Some of my characters will be bisexual, some will be butch. Some will be both. Some of my character will have babies and puppies. Some will ride off into the sunset armed simply with their one and only. But whatever their ending, I want to do my best to show other girls and young women that they are represented on the page. I can’t imagine what my life would be like if I’d read Innocent Hearts when it was released and I hope by writing about a particular vampire sorority I can help relieve just one person from their confusion.
Synopsis: Every sorority has its secrets...
And college freshman Ginger Carmichael couldn't care less. She has more important things on her mind, like maintaining her perfect GPA. No matter how much she can't stand the idea of the cliques and the matching colors, there's something about the girls of Alpha Beta Omega—their beauty, confidence, and unapologetic sexuality—that draws Ginger in. But once initiation begins, Ginger finds that her pledge is more than a bond of sisterhood, it’s a lifelong pact to serve six bloodthirsty demons with a lot more than nutritional needs.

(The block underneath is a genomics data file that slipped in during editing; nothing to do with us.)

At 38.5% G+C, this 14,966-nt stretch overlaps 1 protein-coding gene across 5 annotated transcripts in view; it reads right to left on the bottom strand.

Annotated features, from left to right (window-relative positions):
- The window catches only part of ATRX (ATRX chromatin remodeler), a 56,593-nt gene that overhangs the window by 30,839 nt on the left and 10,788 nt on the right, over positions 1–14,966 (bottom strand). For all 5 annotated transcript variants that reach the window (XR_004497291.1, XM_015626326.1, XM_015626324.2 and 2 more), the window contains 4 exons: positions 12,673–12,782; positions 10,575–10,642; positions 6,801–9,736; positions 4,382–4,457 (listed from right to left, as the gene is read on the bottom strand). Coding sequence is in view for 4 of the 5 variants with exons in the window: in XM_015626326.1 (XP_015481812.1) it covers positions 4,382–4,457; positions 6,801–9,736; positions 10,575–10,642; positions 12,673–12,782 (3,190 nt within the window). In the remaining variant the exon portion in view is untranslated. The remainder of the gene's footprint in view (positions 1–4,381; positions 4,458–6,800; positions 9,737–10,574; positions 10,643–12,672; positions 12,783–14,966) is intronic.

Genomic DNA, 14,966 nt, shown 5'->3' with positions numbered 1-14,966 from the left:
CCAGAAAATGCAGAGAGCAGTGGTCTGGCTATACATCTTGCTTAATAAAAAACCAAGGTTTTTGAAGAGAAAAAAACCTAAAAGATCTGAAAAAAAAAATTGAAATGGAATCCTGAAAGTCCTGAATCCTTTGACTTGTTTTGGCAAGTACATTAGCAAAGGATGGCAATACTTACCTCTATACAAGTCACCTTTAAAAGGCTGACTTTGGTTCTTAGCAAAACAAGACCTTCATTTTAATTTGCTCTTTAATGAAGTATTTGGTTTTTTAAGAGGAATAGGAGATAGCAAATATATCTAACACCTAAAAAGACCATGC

Despite her fears, Ginger falls hard for the immortal queen of this nest, and as the semester draws to a close, she sees that protecting her family from the secret of her forbidden love is much harder than studying for finals.
After years of meddling in her friends’ love lives, Rebekah turned to writing romance as a means to surviving a stressful professional life. She has worked in various positions from library assistant, meter maid, middle school teacher, B movie production assistant, reality show crew chauffeur, D movie producer, and her most fulfilling job to date, lube and harness specialist at an erotic boutique in West Hollywood.
Her interests include Wonder Woman collectibles, cookies, James Taylor, quality hip-hop, football, American muscle cars, large breed dogs, and the ocean. When she's not working, writing, reading, or sleeping, she is watching Ken Burns documentaries and cartoons or taking dance classes. If given the chance, she will cheat at UNO. She was raised in Southern New Hampshire and now lives in Southern California with an individual who is much more tech savvy than she ever will be. Better Off Red is her first novel.
Blog: Rebekah Weatherspoon